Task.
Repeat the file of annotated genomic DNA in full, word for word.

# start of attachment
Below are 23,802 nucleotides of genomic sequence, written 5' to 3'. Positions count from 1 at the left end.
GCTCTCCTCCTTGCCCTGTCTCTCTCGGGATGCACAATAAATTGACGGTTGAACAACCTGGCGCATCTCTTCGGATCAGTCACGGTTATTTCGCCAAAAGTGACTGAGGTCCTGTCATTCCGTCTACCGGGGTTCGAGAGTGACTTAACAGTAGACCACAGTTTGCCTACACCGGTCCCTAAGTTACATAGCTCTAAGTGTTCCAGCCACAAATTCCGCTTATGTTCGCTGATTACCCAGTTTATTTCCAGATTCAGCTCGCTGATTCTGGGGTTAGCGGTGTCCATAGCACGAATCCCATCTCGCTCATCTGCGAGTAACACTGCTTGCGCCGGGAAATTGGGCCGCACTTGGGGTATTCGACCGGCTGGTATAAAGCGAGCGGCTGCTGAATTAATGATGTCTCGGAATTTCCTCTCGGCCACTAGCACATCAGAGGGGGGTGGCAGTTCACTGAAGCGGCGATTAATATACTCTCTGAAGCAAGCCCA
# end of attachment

Below are 23,802 nucleotides of genomic sequence, written 5' to 3'. Positions count from 1 at the left end.
GCTCTCCTCCTTGCCCTGTCTCTCTCGGGATGCACAATAAATTGACGGTTGAACAACCTGGCGCATCTCTTCGGATCAGTCACGGTTATTTCGCCAAAAGTGACTGAGGTCCTGTCATTCCGTCTACCGGGGTTCGAGAGTGACTTAACAGTAGACCACAGTTTGCCTACACCGGTCCCTAAGTTACATAGCTCTAAGTGTTCCAGCCACAAATTCCGCTTATGTTCGCTGATTACCCAGTTTATTTCCAGATTCAGCTCGCTGATTCTGGGGTTAGCGGTGTCCATAGCACGAATCCCATCTCGCTCATCTGCGAGTAACACTGCTTGCGCCGGGAAATTGGGCCGCACTTGGGGTATTCGACCGGCTGGTATAAAGCGAGCGGCTGCTGAATTAATGATGTCTCGGAATTTCCTCTCGGCCACTAGCACATCAGAGGGGGGTGGCAGTTCACTGAAGCGGCGATTAATATACTCTCTGAAGCAAGCCCA